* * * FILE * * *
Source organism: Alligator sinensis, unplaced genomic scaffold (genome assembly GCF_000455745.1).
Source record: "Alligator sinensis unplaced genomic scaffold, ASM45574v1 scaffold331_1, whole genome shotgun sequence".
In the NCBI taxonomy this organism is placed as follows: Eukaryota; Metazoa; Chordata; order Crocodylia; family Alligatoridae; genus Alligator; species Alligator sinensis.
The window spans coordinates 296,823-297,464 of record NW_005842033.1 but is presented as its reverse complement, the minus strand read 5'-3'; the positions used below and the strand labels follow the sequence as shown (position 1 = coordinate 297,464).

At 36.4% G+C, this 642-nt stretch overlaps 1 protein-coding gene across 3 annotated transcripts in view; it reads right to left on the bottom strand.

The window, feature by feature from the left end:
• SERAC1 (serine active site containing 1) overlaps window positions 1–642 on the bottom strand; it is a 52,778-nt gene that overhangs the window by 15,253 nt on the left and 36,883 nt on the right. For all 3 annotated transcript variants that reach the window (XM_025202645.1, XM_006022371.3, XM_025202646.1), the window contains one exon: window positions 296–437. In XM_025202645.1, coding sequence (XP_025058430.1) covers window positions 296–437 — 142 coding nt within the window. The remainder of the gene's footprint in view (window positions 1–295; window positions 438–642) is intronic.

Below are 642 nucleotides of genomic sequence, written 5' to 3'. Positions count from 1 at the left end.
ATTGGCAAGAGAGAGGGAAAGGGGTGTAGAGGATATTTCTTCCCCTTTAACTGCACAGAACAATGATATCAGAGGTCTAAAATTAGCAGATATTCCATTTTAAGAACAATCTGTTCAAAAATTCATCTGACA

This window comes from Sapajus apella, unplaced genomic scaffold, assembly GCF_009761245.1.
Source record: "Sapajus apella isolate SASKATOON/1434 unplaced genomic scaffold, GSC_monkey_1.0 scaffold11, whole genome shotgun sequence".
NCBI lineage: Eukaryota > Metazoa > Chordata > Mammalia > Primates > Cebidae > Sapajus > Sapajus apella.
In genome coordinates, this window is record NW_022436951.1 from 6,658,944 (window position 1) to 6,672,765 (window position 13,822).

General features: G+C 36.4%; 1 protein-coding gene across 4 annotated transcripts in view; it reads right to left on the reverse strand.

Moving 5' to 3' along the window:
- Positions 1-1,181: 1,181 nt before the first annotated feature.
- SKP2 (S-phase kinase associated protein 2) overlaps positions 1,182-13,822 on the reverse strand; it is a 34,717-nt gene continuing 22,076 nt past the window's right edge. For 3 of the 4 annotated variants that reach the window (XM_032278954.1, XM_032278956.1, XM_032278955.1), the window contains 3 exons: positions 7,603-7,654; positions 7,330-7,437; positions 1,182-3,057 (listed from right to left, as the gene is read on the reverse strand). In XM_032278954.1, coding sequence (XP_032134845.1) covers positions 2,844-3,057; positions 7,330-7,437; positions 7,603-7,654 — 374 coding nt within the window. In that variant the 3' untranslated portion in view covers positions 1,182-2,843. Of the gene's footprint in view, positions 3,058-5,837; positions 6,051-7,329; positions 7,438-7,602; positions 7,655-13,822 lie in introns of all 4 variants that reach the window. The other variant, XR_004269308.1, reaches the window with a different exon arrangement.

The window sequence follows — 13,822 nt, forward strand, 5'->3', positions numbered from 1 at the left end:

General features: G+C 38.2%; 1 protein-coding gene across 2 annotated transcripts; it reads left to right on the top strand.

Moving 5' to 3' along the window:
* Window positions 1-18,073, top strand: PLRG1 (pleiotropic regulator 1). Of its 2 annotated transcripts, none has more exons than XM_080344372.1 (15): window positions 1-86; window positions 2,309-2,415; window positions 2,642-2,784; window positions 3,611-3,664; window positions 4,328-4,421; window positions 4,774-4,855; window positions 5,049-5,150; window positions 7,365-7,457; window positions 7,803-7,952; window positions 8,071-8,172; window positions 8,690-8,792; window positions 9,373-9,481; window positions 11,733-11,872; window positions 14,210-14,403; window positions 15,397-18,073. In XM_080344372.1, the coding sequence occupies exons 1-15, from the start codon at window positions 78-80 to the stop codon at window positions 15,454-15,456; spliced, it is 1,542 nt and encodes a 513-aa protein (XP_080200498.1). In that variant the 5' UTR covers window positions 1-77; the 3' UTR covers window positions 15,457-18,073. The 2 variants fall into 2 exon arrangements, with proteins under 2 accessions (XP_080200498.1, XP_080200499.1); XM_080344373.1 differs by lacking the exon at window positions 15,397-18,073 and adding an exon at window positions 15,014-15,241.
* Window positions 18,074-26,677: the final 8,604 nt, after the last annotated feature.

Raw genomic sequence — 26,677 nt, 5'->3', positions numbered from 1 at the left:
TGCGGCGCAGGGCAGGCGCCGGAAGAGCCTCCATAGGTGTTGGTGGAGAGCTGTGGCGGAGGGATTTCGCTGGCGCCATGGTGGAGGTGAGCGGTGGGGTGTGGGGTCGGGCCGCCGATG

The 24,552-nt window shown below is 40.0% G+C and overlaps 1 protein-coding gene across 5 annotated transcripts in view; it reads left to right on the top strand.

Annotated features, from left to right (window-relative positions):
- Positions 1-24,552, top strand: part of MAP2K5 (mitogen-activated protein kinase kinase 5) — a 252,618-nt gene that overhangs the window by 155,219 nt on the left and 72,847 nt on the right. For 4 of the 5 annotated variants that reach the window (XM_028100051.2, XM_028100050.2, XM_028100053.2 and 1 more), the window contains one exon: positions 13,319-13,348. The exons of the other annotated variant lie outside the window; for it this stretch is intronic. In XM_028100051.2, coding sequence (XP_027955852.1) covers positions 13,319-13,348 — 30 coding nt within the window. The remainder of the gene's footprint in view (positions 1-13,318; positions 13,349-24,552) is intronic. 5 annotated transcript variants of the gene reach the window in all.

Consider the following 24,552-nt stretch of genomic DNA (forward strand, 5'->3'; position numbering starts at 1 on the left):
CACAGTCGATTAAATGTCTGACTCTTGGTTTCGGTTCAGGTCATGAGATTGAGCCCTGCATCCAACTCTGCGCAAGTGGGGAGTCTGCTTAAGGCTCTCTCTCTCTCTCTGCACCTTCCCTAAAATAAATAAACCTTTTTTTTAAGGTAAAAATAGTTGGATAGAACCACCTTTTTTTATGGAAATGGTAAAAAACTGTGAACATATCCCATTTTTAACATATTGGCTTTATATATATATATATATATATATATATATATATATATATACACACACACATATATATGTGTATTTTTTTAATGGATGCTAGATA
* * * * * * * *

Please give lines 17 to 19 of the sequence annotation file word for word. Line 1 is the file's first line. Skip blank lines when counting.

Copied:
- SKP2 (S-phase kinase associated protein 2) overlaps positions 1,182-13,822 on the reverse strand; it is a 34,717-nt gene continuing 22,076 nt past the window's right edge. For 3 of the 4 annotated variants that reach the window (XM_032278954.1, XM_032278956.1, XM_032278955.1), the window contains 3 exons: positions 7,603-7,654; positions 7,330-7,437; positions 1,182-3,057 (listed from right to left, as the gene is read on the reverse strand). In XM_032278954.1, coding sequence (XP_032134845.1) covers positions 2,844-3,057; positions 7,330-7,437; positions 7,603-7,654 — 374 coding nt within the window. In that variant the 3' untranslated portion in view covers positions 1,182-2,843. Of the gene's footprint in view, positions 3,058-5,837; positions 6,051-7,329; positions 7,438-7,602; positions 7,655-13,822 lie in introns of all 4 variants that reach the window. The other variant, XR_004269308.1, reaches the window with a different exon arrangement.

The window sequence follows — 13,822 nt, forward strand, 5'->3', positions numbered from 1 at the left end:

General features: G+C 38.2%; 1 protein-coding gene across 2 annotated transcripts; it reads left to right on the top strand.